I don't want to choose between composing and improvising - interview with Ben Stapp

Piotr Wojdat

We are talking to one of the most interesting instrumentalists of the young generation, the tubist Ben Stapp, about a joint album with Joe Morris and Stephen Haynes, his live in Portugal and the United States and we are also trying to find out what Theta Scales is.

How did it happen that you met Joe Morris and Stephen Haynes?

Ben Stapp: Stephen invited me to play in a brass quintet – a joint project with Steve Swell – during the summer of 2011 at the University of the Streets in NYC. I was subbing for Joe Daley.  Herb Robertson (who I'd done a record with in 2007 with Alipio Neto's group including Michael T.A. Thompson, Ken Filiano for Clean Feed) was in the group, also the great Mark Taylor on French Horn.  I knew Steve Swell from working in his Nation of We ensemble. It was a conventional brass quintet configuration but sounded nothing remotely close. Stephen wrote about the event in his blog. Later that year, Stephen asked me to participate in the new Improvisations series – curated by Joe Morris and Stephen Haynes. The concert was in Hartford (where Haynes lives) and our quartet included violinist Yasmine Azaiez. This was my first encounter with Joe Morris. Stephen continued to bring me up to Connecticut to play in different settings and, in 2013, included me in a new quintet with Joe, William Parker and Warren Smith.  We performed at The Stone and at Firehouse 12 – where we recorded the Pomegranate album (New Atlantis Records.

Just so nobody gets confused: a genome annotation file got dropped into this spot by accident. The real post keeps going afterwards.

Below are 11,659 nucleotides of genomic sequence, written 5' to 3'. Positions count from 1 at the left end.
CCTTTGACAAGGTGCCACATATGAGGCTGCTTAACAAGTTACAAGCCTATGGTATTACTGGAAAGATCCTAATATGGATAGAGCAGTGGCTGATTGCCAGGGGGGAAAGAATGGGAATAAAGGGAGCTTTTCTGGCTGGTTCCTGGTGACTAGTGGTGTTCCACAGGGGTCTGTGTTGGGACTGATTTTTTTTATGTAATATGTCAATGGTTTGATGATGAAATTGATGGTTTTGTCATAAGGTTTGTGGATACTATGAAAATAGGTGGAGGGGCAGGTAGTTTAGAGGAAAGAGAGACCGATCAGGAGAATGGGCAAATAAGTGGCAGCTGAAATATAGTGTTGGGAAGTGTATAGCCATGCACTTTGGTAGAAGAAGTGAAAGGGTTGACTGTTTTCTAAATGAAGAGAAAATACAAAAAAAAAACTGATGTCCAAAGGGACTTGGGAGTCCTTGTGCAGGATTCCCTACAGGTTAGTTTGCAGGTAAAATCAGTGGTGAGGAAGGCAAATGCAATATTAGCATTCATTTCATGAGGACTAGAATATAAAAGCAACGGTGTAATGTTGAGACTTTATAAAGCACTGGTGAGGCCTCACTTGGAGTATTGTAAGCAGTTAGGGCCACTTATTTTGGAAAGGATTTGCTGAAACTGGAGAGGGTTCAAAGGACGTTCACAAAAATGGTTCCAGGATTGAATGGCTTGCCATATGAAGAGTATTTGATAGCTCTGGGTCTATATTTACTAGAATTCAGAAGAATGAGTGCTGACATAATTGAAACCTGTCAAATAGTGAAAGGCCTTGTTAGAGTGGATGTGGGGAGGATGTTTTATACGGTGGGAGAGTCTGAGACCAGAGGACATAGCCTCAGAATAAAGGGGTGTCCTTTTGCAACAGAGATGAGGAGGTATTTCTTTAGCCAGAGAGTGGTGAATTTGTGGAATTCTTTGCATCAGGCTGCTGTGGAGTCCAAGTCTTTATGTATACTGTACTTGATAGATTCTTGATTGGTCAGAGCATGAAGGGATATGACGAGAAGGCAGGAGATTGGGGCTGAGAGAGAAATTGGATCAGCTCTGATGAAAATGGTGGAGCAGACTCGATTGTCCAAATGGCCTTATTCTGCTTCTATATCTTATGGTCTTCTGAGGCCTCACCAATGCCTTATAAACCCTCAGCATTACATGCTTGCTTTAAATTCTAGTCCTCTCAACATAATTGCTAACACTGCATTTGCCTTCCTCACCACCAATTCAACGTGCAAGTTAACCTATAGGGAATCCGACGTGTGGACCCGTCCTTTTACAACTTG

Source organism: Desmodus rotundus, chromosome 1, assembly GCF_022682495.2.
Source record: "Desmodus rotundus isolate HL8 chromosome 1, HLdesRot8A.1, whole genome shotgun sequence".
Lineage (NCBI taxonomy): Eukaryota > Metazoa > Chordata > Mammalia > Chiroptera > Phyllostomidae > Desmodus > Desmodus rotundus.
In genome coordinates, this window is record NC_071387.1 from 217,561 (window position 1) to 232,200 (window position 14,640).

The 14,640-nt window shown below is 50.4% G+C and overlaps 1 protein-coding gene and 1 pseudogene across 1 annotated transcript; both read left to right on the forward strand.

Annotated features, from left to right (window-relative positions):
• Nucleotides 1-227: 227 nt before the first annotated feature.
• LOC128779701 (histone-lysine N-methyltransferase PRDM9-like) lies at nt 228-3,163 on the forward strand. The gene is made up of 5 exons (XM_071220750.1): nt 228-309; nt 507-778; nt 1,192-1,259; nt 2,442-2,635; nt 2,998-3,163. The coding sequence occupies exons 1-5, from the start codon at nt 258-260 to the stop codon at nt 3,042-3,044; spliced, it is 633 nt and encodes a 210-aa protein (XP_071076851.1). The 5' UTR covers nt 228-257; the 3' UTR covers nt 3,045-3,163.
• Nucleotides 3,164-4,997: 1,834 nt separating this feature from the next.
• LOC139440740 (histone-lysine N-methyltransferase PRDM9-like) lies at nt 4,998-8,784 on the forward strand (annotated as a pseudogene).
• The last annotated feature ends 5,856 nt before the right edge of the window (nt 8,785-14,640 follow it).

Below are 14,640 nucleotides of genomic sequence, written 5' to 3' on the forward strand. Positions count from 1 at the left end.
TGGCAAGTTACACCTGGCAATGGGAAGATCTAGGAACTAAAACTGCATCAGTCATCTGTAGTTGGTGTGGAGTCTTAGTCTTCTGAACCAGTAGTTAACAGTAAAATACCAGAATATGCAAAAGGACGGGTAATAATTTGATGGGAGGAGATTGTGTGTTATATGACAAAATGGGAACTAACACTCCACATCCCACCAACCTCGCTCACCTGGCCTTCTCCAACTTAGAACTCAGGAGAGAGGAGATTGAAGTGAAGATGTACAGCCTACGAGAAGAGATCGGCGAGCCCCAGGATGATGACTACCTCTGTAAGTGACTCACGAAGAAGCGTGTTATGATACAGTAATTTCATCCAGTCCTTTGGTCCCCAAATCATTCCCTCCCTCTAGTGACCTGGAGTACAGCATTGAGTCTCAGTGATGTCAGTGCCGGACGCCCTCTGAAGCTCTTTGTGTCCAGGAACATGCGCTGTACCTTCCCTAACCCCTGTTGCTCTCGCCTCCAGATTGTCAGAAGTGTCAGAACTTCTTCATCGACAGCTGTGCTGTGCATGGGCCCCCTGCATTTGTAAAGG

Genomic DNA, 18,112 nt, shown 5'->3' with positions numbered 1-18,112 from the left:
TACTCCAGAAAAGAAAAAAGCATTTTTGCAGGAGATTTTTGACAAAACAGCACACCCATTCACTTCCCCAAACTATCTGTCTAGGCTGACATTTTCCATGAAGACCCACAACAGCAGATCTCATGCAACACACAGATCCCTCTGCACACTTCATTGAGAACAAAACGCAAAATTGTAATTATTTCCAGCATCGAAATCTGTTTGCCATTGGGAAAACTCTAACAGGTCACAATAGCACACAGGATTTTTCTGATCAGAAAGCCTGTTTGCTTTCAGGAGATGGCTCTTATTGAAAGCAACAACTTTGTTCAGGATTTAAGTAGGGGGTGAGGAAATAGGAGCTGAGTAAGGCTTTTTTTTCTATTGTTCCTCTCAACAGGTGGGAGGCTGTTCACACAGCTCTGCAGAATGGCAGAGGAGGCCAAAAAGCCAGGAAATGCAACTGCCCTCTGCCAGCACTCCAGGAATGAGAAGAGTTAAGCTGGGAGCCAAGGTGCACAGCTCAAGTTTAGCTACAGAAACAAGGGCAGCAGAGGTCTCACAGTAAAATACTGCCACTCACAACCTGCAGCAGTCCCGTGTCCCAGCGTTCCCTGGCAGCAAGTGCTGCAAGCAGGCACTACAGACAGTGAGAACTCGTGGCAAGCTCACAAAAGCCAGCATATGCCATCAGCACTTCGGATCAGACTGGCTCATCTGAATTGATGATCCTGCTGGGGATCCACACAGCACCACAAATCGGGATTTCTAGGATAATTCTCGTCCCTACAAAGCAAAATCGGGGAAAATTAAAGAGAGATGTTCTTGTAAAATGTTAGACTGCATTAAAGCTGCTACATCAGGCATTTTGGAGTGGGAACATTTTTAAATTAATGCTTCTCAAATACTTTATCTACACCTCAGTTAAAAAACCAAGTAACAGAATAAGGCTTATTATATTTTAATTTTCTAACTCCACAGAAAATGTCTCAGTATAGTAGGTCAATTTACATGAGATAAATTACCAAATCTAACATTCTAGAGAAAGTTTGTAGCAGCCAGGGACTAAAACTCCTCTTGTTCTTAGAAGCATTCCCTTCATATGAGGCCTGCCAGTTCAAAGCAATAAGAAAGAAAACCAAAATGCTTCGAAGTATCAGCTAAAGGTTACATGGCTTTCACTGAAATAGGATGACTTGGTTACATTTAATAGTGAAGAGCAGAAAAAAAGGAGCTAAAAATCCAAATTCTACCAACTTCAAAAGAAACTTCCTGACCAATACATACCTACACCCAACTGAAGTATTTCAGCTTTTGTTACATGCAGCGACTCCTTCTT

What was the main idea for recording "Mind Creature Sound Dasein"?

BS: There were two main ideas that inspired Mind Creature Sound Dasein (MCSD). The first was my ongoing fascination with fiction and how narratives can be abstracted to create forms in music. This I had explored when I wrote the story to my opera Myrrha's Red Book. The second idea developed in 2015, as I prepared for a solo tuba show on at Cisco Bradley's Jazz Right Now Series curated by archivist/critic Clifford Allen.  I had just finished reading the fascinating space opera trilogy, Light, by Jon Harrison. I created a set of twelve movements that represented certain ideas presented in the book. For the sound world, I chose to focus primarily on extended techniques of the tuba.

This synergy of fiction and form captured my imagination!  I decided to write my first sci-fi novel: Mind Creature Sound Dasein. The idea was generative: create a narrative work that would serve as a basis for the development of new musical forms and performance/recording projects. The novel is densely packed with hidden meaning - specifically around forms in music, theta harmony, and an invented religion. The concept for the recording rose from the book and the CD shares the title - Mind Creature Sound Dasein.  The ten titles on the album correspond to ten levels of consciousness propagated by a nefarious cult in the book. The eleventh track, Epilogue, is a commentary on this troubling spiritual journey. The sound world and forms of each track are based on specific extended techniques of the tuba. The listener may also understand what I am doing as language development leading to a new syntax reflective of the literary source point of the novel.